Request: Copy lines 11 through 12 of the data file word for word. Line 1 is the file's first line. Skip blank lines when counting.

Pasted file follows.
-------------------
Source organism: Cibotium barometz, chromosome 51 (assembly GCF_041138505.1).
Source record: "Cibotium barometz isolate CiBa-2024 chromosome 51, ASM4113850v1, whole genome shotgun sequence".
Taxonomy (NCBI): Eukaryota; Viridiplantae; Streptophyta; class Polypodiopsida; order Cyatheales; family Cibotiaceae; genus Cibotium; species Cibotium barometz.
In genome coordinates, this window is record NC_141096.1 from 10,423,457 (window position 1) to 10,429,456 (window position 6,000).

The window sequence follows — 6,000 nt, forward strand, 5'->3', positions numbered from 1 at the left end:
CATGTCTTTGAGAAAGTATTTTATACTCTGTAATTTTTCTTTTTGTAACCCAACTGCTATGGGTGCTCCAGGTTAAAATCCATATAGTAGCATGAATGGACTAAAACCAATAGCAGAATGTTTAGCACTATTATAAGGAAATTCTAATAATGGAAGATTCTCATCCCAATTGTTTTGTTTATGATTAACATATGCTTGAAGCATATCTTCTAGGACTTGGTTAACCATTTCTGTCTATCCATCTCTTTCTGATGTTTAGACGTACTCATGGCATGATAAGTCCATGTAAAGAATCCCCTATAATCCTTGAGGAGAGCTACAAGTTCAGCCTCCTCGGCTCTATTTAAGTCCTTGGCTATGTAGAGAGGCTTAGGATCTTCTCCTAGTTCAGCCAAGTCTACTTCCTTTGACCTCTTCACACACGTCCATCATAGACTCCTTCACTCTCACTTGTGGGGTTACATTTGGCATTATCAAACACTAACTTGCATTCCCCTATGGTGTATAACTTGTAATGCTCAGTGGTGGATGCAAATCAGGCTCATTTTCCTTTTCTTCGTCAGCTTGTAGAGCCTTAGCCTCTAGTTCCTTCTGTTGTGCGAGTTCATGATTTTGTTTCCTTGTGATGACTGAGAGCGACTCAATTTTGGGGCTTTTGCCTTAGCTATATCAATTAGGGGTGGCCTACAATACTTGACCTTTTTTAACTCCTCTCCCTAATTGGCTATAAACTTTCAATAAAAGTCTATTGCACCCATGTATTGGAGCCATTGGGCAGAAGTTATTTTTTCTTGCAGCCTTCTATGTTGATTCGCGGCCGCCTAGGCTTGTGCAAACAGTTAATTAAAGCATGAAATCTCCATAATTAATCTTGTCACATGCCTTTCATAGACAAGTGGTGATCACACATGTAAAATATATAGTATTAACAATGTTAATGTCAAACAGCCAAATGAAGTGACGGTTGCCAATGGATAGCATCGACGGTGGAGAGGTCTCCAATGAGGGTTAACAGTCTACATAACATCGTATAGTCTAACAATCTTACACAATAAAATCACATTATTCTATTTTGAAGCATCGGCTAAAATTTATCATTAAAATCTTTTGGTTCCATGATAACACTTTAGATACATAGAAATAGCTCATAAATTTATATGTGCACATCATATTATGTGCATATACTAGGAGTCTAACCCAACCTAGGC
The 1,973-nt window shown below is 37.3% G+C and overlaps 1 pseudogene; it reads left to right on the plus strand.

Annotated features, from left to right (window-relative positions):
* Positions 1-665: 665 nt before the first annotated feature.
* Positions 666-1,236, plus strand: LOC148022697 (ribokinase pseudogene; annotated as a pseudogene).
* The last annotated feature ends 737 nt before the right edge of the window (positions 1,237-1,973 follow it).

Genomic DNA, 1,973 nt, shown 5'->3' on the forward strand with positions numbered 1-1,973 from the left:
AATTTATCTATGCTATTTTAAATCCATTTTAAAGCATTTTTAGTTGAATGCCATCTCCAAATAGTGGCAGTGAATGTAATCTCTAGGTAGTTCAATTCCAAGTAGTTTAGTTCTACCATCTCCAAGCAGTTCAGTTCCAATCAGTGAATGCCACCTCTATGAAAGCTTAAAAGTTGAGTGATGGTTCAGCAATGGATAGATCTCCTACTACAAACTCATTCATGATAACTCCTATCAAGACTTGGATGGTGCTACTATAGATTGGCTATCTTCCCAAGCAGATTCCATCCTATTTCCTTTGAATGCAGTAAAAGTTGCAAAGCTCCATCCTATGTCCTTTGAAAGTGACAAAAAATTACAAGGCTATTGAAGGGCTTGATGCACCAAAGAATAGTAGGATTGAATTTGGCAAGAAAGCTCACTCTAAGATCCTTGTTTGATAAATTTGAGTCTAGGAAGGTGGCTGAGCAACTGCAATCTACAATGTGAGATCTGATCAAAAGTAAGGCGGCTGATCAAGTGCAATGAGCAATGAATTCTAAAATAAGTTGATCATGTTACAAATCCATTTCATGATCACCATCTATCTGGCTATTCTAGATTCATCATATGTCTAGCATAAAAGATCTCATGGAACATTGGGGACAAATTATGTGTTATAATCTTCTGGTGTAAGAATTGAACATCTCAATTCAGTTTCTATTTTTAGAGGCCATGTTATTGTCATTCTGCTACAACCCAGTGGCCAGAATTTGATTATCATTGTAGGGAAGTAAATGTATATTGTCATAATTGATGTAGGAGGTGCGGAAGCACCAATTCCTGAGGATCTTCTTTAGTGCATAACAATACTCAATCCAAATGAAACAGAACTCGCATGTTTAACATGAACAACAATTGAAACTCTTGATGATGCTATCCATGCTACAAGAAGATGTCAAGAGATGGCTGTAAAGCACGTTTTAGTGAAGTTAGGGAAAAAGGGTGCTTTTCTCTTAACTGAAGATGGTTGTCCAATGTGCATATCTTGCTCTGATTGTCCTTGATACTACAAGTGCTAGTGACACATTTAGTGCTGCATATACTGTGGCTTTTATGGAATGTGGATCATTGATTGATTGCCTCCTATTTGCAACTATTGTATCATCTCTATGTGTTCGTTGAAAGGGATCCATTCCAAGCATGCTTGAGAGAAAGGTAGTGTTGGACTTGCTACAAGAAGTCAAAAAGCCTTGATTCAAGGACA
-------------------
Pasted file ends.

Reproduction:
* The last annotated feature ends 737 nt before the right edge of the window (positions 1,237-1,973 follow it).

Genomic DNA, 1,973 nt, shown 5'->3' on the forward strand with positions numbered 1-1,973 from the left: